G&A: The Contest Blog

Upcoming Fiction and Nonfiction Contest Deadlines

The final fiction and nonfiction contests of 2019—and the first of 2020—are approaching their close. With deadlines from December 30 to January 2, these awards include a residency on the Oregon coast and fellowships at a California university; all feature a prize of $1,000 or more. Here’s to another year of literary opportunities, writers! 

Ashland Creek Press Siskiyou Prize for New Environmental Literature: A prize of $1,000 is given for an unpublished or published book of fiction or creative nonfiction that focuses on the environment, animal protection, ecology, or wildlife. The winner also receives a two-week residency at the Sitka Center for Art and Ecology, located on the central Oregon coast. Carol J. Adams will judge. All unpublished entries are considered for publication. Deadline: December 31. Entry fee: $25.

Bayou Magazine Fiction Prize: A prize of $1,000 and a subscription to Bayou Magazine are given annually for a poem and a short story. Deadline: January 1. Entry fee: $20.

Before Columbus Foundation American Book Awards: Awards are given annually for books published in the United States during the previous year to recognize “outstanding literary achievement from the entire spectrum of America’s diverse literary community.” Anyone, in addition to writers and publishers, may submit nominations for the awards. Deadline: December 31. Entry fee: none.

Black Caucus of the American Library Association Literary Awards: Four prizes of $500 each are given annually for a poetry collection, a first novel, a book of fiction, and a book of nonfiction (including creative nonfiction) by an African American writer published in the United States in the previous year. The awards honor books that depict the “cultural, historical, and sociopolitical aspects of the Black Diaspora.” Deadline: December 31. Entry fee: none.

Boulevard Short Fiction Contest: A prize of $1,500 and publication in Boulevard is given annually for a short story by a writer who has not published a nationally distributed book. Deadline: December 31. Entry fee: $16, which includes a subscription to the magazine.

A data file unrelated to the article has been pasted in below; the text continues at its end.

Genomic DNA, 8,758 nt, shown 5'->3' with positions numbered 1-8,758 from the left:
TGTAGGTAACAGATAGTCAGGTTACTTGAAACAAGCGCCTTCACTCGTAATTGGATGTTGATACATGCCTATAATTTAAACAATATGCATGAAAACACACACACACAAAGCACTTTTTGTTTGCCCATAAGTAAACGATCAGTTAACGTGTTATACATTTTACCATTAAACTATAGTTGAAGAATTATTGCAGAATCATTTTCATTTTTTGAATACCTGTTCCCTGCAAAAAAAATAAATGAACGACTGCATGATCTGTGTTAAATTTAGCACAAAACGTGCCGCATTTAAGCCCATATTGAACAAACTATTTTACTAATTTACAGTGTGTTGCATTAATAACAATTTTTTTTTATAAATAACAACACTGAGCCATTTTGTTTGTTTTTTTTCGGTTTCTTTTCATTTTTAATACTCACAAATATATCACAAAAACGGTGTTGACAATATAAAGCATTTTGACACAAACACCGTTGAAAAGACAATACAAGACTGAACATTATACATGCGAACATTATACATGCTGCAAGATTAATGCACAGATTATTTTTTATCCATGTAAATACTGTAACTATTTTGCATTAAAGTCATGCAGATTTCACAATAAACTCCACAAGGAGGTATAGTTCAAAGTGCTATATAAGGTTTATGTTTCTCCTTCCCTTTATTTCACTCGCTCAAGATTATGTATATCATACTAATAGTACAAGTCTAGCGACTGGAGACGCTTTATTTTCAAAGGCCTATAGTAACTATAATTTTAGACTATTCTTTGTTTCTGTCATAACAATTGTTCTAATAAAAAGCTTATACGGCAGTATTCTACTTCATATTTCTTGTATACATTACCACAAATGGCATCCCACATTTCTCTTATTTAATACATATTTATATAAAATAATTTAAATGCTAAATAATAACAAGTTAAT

Cleveland Foundation Anisfield-Wolf Book Awards: Three to four prizes of $10,000 each are given annually for a poetry collection, a book of fiction, and a book of nonfiction (including creative nonfiction) published during the previous year that “contribute to our understanding of racism and appreciation of human diversity.” Rita Dove, Henry Louis Gates Jr., Joyce Carol Oates, Steven Pinker, and Simon Schama will judge. Deadline: December 31. Entry fee: none.

Florida Review Jeanne Leiby Memorial Chapbook Award: A prize of $1,000 and publication by Florida Review is given annually for a chapbook of short fiction, short nonfiction, or graphic narrative. Deadline: December 31. Entry fee: $25.

Lascaux Review Prize in Short Fiction: A prize of $1,000 and publication in Lascaux Review is given annually for a short story. The winner and finalists will also be published in the 2020 Lascaux Prize Anthology. Deadline: December 31. Entry fee: $15.

Livingston Press Tartt Fiction Award: A prize of $1,000, publication by Livingston Press, and 100 author copies is given annually for a first collection of short stories by a U.S. citizen. Deadline: December 31. Entry fee: none.

Mississippi Review Prizes in Fiction and Nonfiction: Two prizes of $1,000 each and publication in Mississippi Review are given annually for a short story and an essay. Current or former University of Southern Mississippi students are ineligible. Deadline: January 1. Entry fee: $16, which includes a copy of the prize issue.

Neukom Institute for Computational Science: Two prizes of $5,000 each will be given annually for a debut book of speculative fiction and a book of speculative fiction published during the previous year. Winners must be able to receive the award at an event at Dartmouth College in fall 2020; all travel expenses will be covered. Deadline: December 31. Entry fee: none.

New Rivers Press Many Voices Project Competition: Two prizes of $1,000 each, publication by New Rivers Press, and 15 author copies are given annually for a poetry collection and a book of fiction or creative nonfiction by an emerging writer. Writers who have not published more than two full-length books are eligible. Deadline: December 31. Entry fee: $25. 

North Carolina Writers’ Network Jacobs/Jones African American Literary Prize: A prize of $1,000 and possible publication in the Carolina Quarterly is given annually for a short story or an essay that “conveys the rich and varied existence of Black North Carolinians.” Black writers who live in North Carolina are eligible. Bridgette A. Lacy will judge. Deadline: January 2. Entry fee: $20.

Nowhere Magazine Travel Writing Contest: A prize of $1,000 and publication in Nowhere Magazine is given twice yearly for a poem, a short story, or an essay that “possesses a powerful sense of place.” Porter Fox will judge. Unpublished and published pieces that have not already been chosen as a contest winner are eligible. Deadline: January 1. Entry fee: $25.